Industry Canada released its final regulations to Canada's
anti-spam legislation (CASL) on December 4, 2013.
Bottom line: Canada's new anti-spam law
will take effect on July 1, 2014, and it includes significant
penalties for violations. Organizations should review the various
messages they send out to ensure compliance by the deadline.
CASL regulates the sending of "commercial electronic
messages" (CEM) (defined broadly to include text, sound, voice
and image messages) sent to an email, instant messaging, telephone
or similar account. In general, absent certain exceptions, CASL
prohibits the sending of CEMs unless the recipient has provided
express or implied consent and the message complies with prescribed
form and content requirements.
The definitions for personal and family relationships (which
may be relevant for certain viral marketing initiatives)
A list of messages excluded from CASL, including an exception
for electronic messages sent on certain platforms
Rules for the use of consents obtained by third-parties
Industry Canada also announced that CASL will come into force,
in part, on July 1, 2014. The private right of action under the Act
will not be in force until July 1, 2017, and the computer
programming provisions will not be in force until January 15,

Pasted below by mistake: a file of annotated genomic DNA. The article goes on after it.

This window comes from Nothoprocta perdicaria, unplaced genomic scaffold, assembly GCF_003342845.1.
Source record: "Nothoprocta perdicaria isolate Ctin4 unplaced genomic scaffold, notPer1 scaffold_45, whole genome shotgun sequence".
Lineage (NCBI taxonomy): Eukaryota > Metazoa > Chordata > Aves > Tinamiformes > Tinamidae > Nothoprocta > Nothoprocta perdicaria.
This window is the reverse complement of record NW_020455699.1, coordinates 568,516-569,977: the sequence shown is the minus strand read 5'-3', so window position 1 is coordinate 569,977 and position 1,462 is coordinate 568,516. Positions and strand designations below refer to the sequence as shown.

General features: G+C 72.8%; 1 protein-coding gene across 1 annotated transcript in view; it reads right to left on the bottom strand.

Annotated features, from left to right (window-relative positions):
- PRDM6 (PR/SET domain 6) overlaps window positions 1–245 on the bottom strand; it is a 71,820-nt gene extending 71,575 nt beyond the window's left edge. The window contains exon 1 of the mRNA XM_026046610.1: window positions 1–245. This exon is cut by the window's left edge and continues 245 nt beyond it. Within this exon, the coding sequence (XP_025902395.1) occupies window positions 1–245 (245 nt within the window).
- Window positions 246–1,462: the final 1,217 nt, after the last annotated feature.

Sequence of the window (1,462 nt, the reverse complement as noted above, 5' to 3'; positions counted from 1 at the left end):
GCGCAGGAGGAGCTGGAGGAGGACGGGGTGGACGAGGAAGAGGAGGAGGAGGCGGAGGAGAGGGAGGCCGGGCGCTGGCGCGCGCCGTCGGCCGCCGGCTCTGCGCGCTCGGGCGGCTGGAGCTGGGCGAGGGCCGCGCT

The penalties for CASL violations are significant. The Act
allows the CRTC to impose administrative monetary penalties of up
to C$1 million per violation for individuals and up to C$10 million
per violation for businesses. The Act also provides for a private
right of action, allowing consumers and businesses to take civil
action against anyone who violates the Act. In this case, the court
may order violators to pay compensation in the amount equal to the
loss or damage suffered or expenses incurred, and statutory damages
of up to C$200 for each violation of the Act, up to a maximum of
C$1 million each day.
For additional details, please join us at the AccessPrivacy CASL workshop on Thursday,
January 16, 2014, for a moderated discussion among leading Canadian
Chief Privacy Officers, in-house counsel and compliance
professionals as we explore the meaning and impact of Industry
Canada's finalized CASL regulations.
The content of this article is intended to provide a general
guide to the subject matter. Specialist advice should be sought
about your specific circumstances.
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In Irwin v. Alberta Veterinary Medical Association, 2015 ABCA 396, the Alberta Court of Appeal found that the "ABVMA" failed to afford procedural fairness to a veterinarian undergoing an incapacity assessment.
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